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The challenge behind perimeter heating using linear diffusers

Nowadays, commercial office buildings typically require cooling all year to satisfy the comfort of occupants. This is due to the amount of internal gains generated by the occupants themselves as well as equipment such as lighting, computers, printers and other types of equipment.

It is typical to divide space floor into two zones: the main zone and the perimeter zone. As seen in the figure below, the main space of the building is shown in red and the perimeter zone in yellow.


Core perimeter

Generally, the perimeter of an office floor represents a zone delimited by the building’s facade and ends approximately 10ft away from that wall. During the winter season, heating is required in the perimeter zone of a building while the main zone requires cooling. On the other hand, cooling is required in both zones during summer. When a ceiling diffuser is installed, the challenge is to properly direct the air in both zones according to the season especially in new modern architectural buildings with glass facades. Let us consider different air projection scenarios and the consequences during both seasons.


Diffuser projects air towards the main zone of the building all year Diffuser projects air towards the window in the perimeter zone all year
Cold air is projected properly and away from the window for comfort of occupants.
Cold air is projected towards the window in the perimeter zone and a draft of cold air is generated. Occupants are therefore uncomfortable.
Hot air is projected away from the window allowing condensation. The warm air mixes with the cold air used to cool the main zone and increases its temperature wasting energy in both cooling and heating.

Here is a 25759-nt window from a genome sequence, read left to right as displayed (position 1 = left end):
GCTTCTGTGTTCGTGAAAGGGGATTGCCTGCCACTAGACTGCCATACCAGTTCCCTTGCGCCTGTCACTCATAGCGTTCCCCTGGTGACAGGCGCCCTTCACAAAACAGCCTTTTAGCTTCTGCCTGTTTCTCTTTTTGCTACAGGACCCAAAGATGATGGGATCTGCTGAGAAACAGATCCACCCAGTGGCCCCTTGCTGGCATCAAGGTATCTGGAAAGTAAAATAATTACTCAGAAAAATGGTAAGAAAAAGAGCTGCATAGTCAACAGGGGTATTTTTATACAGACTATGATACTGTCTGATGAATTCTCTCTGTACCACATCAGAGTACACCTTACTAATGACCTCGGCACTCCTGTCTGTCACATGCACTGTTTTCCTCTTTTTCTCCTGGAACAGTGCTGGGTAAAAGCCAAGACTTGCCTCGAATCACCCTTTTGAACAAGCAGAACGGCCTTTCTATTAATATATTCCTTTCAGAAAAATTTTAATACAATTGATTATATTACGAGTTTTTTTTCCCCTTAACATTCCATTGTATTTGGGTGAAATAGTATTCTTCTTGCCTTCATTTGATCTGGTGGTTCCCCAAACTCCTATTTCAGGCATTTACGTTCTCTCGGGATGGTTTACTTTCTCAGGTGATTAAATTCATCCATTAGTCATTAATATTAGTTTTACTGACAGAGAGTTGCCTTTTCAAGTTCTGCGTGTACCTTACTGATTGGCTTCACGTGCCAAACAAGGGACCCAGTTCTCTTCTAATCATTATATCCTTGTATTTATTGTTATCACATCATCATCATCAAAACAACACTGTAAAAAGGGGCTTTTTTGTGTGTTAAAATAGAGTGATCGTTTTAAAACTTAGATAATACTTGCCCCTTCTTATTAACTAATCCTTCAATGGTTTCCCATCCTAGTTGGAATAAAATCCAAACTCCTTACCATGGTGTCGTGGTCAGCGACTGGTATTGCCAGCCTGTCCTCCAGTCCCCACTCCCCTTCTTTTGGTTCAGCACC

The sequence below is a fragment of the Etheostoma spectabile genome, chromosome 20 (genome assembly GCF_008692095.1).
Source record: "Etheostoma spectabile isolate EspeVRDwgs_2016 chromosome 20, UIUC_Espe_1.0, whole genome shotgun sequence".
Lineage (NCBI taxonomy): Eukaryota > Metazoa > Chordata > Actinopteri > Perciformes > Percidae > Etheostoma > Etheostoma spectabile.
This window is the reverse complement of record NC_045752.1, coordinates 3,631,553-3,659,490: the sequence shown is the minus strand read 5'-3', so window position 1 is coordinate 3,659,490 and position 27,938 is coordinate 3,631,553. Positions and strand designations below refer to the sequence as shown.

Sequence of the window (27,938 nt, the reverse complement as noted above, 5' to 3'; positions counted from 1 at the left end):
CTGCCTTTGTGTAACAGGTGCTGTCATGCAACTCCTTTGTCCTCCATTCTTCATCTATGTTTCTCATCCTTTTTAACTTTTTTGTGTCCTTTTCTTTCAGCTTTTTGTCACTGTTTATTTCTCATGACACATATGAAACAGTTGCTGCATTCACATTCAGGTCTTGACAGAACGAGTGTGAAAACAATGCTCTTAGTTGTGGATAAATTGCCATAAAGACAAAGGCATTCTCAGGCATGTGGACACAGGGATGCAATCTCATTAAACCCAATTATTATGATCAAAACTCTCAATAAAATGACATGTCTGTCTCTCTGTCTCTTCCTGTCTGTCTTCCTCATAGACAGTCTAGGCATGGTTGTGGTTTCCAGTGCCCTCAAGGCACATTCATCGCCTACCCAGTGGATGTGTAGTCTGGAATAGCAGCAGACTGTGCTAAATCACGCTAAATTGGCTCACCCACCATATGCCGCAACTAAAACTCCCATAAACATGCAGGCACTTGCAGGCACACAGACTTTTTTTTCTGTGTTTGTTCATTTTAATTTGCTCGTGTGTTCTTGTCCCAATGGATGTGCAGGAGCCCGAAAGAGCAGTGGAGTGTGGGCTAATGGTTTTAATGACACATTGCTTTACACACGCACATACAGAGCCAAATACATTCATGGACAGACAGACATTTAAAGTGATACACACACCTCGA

Hot air is projected towards the window preventing condensation. Occupants in the perimeter zone are comfortable and no energy is wasted.


The solution commonly used in the industry is to allow the diffuser to project the air in both directions at all times. This is called the 50/50 compromise because 50% of the air is always projected in the wrong direction.

Fortunately, Titus-HVAC offers an Auto-Changeover linear diffuser allowing a bi-directional air pattern. As seen in the figures below, the EOS perimeter diffuser is equipped with an actuator arm that switches position as it detects the supply air temperature and consequently redirects the air pattern. The standard set point temperature for the actuator arm is 71°F in cooling and 78°F in heating. Thus, the diffuser will project the air towards the main zone of the building when supply temperature is below the cooling set point. The arm will reposition itself to discharge the air towards the window when the supply temperature is above the heating set point temperature.



Other advantages of the EOS Auto-Changeover diffuser include

  • Adjustable set point temperature of 2°F above or below the standard set point temperature
  • Solar powered actuator arm. There are solar cells mounted on the face of the diffuser which also store energy allowing the diffuser to stay functional even in the dark.
  • Energy savings that may contribute to a LEED certification

The EOS Auto-Changeover allows for a more suitable solution than the 50/50 compromise which is the current industry standard.

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